Hypocrisy on women’s rights in Turkey

Hypocrisy on women’s rights in Turkey

On March 8, thousands of women marched in unison on Istanbul’s central İstiklal Avenue. According to the “We Will Stop Femicide” platform, in February alone 48 women in Turkey were killed by men.

A big social awareness movement has developed in Turkey because there are no effective laws to keep women safe from violent men. NGOs, individuals and even brands feel the social responsibility of taking an active role on developments regarding women’s lives.

But when it comes to the media there are two faces to the situation. Women are repeatedly objectified in the mainstream media in Turkey. Provocative headlines are used even in news reports about harassment simply to get more clicks. At the same time, however, media outlets often purport to defend women’s rights and stand against sexual violence. This is one of the big dilemmas in this age: Women’s rights vs. populism and capitalism. The latter almost always wins.

Today, click bait stories and provocative headlines are new forms of sensationalism and yellow journalism. Poisonous narratives create a negative effect on perceptions of women. They objectify, target, use women to profit and yet, all outlets are mirroring each other to compete. Headlines that are used for news reports about murder are often as provocative as headlines for news reports about celebrities.

If the media continues to use this strategy to get more clicks, they will only be feeding the problem while supposedly standing against it. Do media outlets really care about women? Or are they only interested because their sad stories bring good traffic to their websites?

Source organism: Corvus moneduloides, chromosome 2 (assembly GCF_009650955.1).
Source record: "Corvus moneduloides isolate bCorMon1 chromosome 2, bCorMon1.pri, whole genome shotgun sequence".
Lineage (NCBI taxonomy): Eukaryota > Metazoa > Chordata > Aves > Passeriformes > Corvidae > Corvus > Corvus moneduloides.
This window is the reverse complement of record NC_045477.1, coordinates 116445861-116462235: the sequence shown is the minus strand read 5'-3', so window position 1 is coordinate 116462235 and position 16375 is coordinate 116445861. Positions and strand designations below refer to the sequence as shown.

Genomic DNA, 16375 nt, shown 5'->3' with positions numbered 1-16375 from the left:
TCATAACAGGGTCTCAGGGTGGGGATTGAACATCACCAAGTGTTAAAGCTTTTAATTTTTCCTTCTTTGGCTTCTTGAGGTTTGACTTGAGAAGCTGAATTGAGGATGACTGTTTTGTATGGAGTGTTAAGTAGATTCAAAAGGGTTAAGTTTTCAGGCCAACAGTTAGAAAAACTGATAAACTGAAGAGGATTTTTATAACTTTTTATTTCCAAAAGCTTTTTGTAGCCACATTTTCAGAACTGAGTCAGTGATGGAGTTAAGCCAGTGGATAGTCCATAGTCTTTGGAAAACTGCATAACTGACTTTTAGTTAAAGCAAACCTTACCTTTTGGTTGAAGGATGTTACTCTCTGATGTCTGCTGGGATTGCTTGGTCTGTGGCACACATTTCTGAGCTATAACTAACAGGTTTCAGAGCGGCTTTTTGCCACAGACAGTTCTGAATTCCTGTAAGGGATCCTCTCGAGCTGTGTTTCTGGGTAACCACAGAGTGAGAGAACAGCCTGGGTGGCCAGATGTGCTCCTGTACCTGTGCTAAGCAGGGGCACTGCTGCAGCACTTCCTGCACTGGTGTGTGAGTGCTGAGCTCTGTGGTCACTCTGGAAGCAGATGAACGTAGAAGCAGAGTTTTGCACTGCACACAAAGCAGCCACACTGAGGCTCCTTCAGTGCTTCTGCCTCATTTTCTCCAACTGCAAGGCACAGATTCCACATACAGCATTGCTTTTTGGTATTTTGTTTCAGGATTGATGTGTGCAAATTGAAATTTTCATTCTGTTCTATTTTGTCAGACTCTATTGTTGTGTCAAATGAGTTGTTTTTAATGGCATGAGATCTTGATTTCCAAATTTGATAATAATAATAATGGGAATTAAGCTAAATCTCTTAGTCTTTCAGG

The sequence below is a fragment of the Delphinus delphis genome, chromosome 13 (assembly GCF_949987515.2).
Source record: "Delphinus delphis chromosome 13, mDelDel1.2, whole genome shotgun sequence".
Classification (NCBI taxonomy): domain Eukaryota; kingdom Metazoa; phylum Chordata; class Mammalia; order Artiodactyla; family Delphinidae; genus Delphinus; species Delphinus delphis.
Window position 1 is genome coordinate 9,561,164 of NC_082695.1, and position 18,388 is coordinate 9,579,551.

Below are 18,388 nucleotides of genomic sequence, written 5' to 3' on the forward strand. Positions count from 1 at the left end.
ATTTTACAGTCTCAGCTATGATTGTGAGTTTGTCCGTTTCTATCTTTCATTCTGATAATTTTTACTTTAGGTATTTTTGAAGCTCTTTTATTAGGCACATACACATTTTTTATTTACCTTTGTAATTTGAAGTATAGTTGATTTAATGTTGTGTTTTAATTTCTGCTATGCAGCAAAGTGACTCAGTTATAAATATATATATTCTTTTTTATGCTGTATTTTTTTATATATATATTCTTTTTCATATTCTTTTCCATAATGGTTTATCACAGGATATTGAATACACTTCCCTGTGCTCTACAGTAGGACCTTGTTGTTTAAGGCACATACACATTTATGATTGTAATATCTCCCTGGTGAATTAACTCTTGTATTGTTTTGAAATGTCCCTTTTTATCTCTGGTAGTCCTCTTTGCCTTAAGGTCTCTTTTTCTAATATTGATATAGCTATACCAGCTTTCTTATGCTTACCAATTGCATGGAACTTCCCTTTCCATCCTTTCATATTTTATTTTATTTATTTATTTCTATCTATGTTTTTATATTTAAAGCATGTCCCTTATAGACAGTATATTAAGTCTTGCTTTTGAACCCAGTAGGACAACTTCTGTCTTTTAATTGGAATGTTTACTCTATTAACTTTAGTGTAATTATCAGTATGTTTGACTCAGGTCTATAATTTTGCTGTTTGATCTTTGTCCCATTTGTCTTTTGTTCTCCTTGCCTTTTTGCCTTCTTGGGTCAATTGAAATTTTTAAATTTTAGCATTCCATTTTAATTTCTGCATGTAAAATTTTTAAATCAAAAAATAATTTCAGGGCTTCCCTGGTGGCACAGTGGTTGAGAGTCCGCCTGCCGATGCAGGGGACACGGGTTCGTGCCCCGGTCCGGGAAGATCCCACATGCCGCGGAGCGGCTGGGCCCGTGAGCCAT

Populism damages people. See what it does to us: When a report about the killing of a women or a violence is published, a big reaction is provoked. The story is clicked a million times. Social media is stirred. Readers are furious. Thousands of people stand up to say: “We’re with her.” The victim believes that she is saved.

But just a couple of days later you can hardly find a trace of what happened. Where is the victim now? Where is the assailant? Where is the parliament member who promised to follow up the case? Is anyone doing anything about changing the law? Where are the social media users who were very angry a couple of days ago? Where is everyone?

Let me answer these questions for you. The victim is now all alone. When the incident captured the attention of “important” people, the assailant was detained, questioned by police, and released. He has been free ever since. The media has already lost interest because something new has happened and the focus has shifted to the “something new” like a ridiculous statement from a celebrity or a political scandal. The truth is that nothing has changed for the woman who was a victim of sexual violence a couple days ago. She is still in danger; the man is still free; the laws have not changed.

But the populist system has gotten what it needed: Millions of clicks and traffic for the story.

Women are not only victimized by men. They are also victimized by populism. 

What kind of hypocrisy is this?

melike karakartal, hdn, Opinion,